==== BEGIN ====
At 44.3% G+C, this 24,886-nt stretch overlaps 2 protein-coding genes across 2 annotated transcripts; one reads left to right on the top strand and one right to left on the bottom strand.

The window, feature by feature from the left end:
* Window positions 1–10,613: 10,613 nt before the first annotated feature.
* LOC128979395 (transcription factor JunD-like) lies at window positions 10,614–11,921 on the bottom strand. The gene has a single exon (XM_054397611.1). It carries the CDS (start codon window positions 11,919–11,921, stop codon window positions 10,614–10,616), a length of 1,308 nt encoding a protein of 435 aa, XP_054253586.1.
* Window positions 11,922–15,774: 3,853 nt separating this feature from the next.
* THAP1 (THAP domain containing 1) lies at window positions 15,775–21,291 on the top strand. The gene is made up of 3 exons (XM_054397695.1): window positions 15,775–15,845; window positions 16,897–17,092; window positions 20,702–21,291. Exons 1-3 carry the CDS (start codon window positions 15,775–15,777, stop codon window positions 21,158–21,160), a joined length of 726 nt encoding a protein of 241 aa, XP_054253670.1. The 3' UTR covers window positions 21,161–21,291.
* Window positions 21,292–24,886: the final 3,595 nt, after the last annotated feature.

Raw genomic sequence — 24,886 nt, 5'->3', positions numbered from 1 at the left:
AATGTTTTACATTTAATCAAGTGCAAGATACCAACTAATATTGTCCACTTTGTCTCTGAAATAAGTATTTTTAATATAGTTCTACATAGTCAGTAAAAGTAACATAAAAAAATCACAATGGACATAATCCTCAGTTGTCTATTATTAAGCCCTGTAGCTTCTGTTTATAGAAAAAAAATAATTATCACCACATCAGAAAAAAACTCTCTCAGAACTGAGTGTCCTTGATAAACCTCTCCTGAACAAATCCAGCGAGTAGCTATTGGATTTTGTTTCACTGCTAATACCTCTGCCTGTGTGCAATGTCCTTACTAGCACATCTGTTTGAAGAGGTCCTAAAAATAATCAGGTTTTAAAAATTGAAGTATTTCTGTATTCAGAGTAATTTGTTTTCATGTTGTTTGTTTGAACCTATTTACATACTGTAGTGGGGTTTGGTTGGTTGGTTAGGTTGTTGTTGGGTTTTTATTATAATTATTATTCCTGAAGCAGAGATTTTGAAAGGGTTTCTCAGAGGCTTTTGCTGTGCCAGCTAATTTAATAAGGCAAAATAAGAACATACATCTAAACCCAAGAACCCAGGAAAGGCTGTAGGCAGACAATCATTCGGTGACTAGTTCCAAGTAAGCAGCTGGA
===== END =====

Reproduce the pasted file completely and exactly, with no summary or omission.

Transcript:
At 44.3% G+C, this 24,886-nt stretch overlaps 2 protein-coding genes across 2 annotated transcripts; one reads left to right on the top strand and one right to left on the bottom strand.

The window, feature by feature from the left end:
* Window positions 1–10,613: 10,613 nt before the first annotated feature.
* LOC128979395 (transcription factor JunD-like) lies at window positions 10,614–11,921 on the bottom strand. The gene has a single exon (XM_054397611.1). It carries the CDS (start codon window positions 11,919–11,921, stop codon window positions 10,614–10,616), a length of 1,308 nt encoding a protein of 435 aa, XP_054253586.1.
* Window positions 11,922–15,774: 3,853 nt separating this feature from the next.
* THAP1 (THAP domain containing 1) lies at window positions 15,775–21,291 on the top strand. The gene is made up of 3 exons (XM_054397695.1): window positions 15,775–15,845; window positions 16,897–17,092; window positions 20,702–21,291. Exons 1-3 carry the CDS (start codon window positions 15,775–15,777, stop codon window positions 21,158–21,160), a joined length of 726 nt encoding a protein of 241 aa, XP_054253670.1. The 3' UTR covers window positions 21,161–21,291.
* Window positions 21,292–24,886: the final 3,595 nt, after the last annotated feature.

Raw genomic sequence — 24,886 nt, 5'->3', positions numbered from 1 at the left:
AATGTTTTACATTTAATCAAGTGCAAGATACCAACTAATATTGTCCACTTTGTCTCTGAAATAAGTATTTTTAATATAGTTCTACATAGTCAGTAAAAGTAACATAAAAAAATCACAATGGACATAATCCTCAGTTGTCTATTATTAAGCCCTGTAGCTTCTGTTTATAGAAAAAAAATAATTATCACCACATCAGAAAAAAACTCTCTCAGAACTGAGTGTCCTTGATAAACCTCTCCTGAACAAATCCAGCGAGTAGCTATTGGATTTTGTTTCACTGCTAATACCTCTGCCTGTGTGCAATGTCCTTACTAGCACATCTGTTTGAAGAGGTCCTAAAAATAATCAGGTTTTAAAAATTGAAGTATTTCTGTATTCAGAGTAATTTGTTTTCATGTTGTTTGTTTGAACCTATTTACATACTGTAGTGGGGTTTGGTTGGTTGGTTAGGTTGTTGTTGGGTTTTTATTATAATTATTATTCCTGAAGCAGAGATTTTGAAAGGGTTTCTCAGAGGCTTTTGCTGTGCCAGCTAATTTAATAAGGCAAAATAAGAACATACATCTAAACCCAAGAACCCAGGAAAGGCTGTAGGCAGACAATCATTCGGTGACTAGTTCCAAGTAAGCAGCTGGA